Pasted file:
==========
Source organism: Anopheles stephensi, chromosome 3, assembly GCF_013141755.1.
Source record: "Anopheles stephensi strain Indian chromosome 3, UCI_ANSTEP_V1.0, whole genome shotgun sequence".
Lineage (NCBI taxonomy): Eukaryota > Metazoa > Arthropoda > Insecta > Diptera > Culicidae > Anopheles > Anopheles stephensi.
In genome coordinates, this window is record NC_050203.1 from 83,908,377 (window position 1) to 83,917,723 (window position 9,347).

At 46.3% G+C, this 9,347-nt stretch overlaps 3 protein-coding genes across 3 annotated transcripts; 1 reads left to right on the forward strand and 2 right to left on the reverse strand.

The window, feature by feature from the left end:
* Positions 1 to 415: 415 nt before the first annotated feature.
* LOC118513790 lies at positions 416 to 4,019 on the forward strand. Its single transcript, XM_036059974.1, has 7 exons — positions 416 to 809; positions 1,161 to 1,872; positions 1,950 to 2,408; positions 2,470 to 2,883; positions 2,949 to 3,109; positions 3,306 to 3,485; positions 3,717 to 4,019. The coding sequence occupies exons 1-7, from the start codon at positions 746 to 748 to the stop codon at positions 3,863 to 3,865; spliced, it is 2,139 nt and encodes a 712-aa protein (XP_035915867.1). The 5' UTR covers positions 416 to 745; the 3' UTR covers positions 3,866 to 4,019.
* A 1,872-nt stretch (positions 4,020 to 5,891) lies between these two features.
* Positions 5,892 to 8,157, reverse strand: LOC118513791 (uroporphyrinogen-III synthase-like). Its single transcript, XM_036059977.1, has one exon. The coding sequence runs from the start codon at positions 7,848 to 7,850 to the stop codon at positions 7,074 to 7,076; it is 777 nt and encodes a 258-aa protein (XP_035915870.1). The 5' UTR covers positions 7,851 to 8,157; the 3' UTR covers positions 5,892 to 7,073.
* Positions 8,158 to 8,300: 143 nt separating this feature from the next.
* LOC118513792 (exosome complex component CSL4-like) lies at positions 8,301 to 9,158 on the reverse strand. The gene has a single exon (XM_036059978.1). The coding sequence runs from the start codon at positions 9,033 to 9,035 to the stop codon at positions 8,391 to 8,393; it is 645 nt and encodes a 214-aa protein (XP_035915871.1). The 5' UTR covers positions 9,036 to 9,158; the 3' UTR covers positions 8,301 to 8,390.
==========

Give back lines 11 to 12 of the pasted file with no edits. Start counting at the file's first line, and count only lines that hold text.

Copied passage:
* Positions 8,158 to 8,300: 143 nt separating this feature from the next.
* LOC118513792 (exosome complex component CSL4-like) lies at positions 8,301 to 9,158 on the reverse strand. The gene has a single exon (XM_036059978.1). The coding sequence runs from the start codon at positions 9,033 to 9,035 to the stop codon at positions 8,391 to 8,393; it is 645 nt and encodes a 214-aa protein (XP_035915871.1). The 5' UTR covers positions 9,036 to 9,158; the 3' UTR covers positions 8,301 to 8,390.